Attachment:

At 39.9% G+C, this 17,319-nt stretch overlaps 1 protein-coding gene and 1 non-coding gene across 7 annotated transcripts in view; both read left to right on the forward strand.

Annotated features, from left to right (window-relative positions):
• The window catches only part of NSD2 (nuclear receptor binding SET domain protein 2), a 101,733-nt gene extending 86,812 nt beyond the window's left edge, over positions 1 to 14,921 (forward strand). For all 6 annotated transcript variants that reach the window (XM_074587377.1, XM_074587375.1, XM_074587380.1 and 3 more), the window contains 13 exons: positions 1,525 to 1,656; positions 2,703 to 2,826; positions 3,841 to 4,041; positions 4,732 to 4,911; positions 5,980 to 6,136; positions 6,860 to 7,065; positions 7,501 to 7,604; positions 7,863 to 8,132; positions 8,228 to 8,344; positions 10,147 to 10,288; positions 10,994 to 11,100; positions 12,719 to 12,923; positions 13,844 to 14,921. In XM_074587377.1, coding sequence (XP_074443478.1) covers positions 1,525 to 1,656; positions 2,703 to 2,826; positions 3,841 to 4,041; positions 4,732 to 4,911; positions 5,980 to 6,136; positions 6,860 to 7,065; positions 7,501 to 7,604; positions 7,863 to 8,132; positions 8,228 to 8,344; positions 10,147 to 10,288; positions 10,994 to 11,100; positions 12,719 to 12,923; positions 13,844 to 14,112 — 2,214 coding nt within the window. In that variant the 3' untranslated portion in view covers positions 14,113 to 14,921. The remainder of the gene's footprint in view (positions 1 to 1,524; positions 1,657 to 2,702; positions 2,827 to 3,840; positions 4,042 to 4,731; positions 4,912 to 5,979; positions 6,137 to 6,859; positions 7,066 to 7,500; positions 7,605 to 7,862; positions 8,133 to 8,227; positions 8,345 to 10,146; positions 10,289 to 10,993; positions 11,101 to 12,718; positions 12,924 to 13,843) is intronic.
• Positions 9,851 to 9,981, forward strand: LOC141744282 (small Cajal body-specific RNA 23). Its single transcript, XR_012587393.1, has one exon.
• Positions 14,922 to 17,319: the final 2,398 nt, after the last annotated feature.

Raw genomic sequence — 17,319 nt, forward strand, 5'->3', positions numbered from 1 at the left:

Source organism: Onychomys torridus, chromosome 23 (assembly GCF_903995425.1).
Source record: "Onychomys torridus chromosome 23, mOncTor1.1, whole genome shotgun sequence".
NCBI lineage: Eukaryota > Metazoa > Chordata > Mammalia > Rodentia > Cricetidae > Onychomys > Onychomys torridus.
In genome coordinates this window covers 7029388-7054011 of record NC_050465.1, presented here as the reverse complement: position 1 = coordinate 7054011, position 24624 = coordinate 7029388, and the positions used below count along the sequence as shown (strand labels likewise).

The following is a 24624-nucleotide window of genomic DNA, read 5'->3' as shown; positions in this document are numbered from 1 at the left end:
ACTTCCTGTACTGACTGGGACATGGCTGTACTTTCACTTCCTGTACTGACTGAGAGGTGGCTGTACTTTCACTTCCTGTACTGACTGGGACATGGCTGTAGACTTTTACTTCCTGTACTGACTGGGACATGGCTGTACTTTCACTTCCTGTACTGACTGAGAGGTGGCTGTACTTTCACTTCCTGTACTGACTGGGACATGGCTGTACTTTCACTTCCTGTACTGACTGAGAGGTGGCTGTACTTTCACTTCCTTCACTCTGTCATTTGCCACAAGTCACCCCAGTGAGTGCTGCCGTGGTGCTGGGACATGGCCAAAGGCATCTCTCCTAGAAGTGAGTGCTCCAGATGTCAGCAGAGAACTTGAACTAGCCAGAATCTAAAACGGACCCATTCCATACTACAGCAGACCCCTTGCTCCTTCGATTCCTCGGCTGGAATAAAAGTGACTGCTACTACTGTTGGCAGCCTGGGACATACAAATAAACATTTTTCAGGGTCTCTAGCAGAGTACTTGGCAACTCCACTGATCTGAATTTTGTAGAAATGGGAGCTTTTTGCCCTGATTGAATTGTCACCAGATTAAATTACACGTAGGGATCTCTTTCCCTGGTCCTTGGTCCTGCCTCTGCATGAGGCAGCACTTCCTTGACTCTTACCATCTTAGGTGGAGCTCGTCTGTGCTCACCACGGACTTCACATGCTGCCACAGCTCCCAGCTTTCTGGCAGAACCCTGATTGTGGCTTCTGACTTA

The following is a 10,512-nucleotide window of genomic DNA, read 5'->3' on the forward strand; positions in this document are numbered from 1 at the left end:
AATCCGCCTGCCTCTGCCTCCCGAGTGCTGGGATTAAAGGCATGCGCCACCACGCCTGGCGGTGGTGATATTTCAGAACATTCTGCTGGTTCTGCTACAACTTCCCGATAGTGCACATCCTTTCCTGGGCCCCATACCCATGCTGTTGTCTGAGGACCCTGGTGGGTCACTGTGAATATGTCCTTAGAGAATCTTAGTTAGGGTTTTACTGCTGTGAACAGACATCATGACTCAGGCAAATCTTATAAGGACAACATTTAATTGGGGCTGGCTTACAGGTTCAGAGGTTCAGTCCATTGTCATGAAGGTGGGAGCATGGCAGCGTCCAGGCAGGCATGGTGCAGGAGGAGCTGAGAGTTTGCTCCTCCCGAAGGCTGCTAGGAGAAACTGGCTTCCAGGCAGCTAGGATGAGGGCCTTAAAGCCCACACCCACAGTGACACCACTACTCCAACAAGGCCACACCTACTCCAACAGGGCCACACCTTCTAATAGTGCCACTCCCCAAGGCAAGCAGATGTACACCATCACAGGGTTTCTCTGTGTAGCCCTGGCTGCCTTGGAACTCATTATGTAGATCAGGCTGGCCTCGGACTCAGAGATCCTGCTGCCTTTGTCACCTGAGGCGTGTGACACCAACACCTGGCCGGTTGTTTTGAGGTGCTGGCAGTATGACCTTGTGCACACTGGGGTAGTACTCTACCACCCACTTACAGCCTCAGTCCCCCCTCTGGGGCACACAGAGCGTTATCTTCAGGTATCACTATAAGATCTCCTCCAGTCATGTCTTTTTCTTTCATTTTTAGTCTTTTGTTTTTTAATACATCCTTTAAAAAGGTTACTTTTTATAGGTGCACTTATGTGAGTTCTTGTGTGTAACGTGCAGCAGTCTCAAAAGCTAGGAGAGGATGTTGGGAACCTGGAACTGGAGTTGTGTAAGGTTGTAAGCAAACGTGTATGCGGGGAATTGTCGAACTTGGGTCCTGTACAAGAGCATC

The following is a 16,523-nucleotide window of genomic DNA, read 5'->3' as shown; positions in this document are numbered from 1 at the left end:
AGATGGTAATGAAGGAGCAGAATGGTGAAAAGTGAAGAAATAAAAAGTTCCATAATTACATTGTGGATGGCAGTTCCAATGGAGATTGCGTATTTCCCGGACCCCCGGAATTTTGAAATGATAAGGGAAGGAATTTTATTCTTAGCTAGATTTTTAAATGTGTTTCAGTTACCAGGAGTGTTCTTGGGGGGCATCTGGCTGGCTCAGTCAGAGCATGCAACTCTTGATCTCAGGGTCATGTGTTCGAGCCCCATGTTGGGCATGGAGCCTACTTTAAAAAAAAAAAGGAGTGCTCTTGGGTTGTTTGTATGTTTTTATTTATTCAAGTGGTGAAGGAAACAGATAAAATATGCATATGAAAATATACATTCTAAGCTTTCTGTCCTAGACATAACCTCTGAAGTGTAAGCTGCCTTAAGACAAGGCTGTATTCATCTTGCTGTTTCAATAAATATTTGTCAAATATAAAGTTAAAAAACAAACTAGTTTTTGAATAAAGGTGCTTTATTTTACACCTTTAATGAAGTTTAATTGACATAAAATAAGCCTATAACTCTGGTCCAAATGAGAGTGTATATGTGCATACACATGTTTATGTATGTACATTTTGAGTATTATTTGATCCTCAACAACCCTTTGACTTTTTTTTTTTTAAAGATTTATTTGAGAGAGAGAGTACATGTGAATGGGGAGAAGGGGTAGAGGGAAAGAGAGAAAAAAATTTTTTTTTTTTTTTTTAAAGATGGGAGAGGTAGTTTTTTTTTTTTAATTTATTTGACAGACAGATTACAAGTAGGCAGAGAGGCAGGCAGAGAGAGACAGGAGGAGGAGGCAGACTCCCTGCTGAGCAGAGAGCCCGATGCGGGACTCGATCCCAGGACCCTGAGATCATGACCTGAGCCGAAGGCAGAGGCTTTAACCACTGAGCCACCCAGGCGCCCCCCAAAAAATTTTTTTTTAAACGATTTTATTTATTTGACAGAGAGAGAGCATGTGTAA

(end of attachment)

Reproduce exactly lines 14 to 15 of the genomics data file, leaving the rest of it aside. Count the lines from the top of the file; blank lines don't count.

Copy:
AATCCGCCTGCCTCTGCCTCCCGAGTGCTGGGATTAAAGGCATGCGCCACCACGCCTGGCGGTGGTGATATTTCAGAACATTCTGCTGGTTCTGCTACAACTTCCCGATAGTGCACATCCTTTCCTGGGCCCCATACCCATGCTGTTGTCTGAGGACCCTGGTGGGTCACTGTGAATATGTCCTTAGAGAATCTTAGTTAGGGTTTTACTGCTGTGAACAGACATCATGACTCAGGCAAATCTTATAAGGACAACATTTAATTGGGGCTGGCTTACAGGTTCAGAGGTTCAGTCCATTGTCATGAAGGTGGGAGCATGGCAGCGTCCAGGCAGGCATGGTGCAGGAGGAGCTGAGAGTTTGCTCCTCCCGAAGGCTGCTAGGAGAAACTGGCTTCCAGGCAGCTAGGATGAGGGCCTTAAAGCCCACACCCACAGTGACACCACTACTCCAACAAGGCCACACCTACTCCAACAGGGCCACACCTTCTAATAGTGCCACTCCCCAAGGCAAGCAGATGTACACCATCACAGGGTTTCTCTGTGTAGCCCTGGCTGCCTTGGAACTCATTATGTAGATCAGGCTGGCCTCGGACTCAGAGATCCTGCTGCCTTTGTCACCTGAGGCGTGTGACACCAACACCTGGCCGGTTGTTTTGAGGTGCTGGCAGTATGACCTTGTGCACACTGGGGTAGTACTCTACCACCCACTTACAGCCTCAGTCCCCCCTCTGGGGCACACAGAGCGTTATCTTCAGGTATCACTATAAGATCTCCTCCAGTCATGTCTTTTTCTTTCATTTTTAGTCTTTTGTTTTTTAATACATCCTTTAAAAAGGTTACTTTTTATAGGTGCACTTATGTGAGTTCTTGTGTGTAACGTGCAGCAGTCTCAAAAGCTAGGAGAGGATGTTGGGAACCTGGAACTGGAGTTGTGTAAGGTTGTAAGCAAACGTGTATGCGGGGAATTGTCGAACTTGGGTCCTGTACAAGAGCATC

The following is a 16,523-nucleotide window of genomic DNA, read 5'->3' as shown; positions in this document are numbered from 1 at the left end: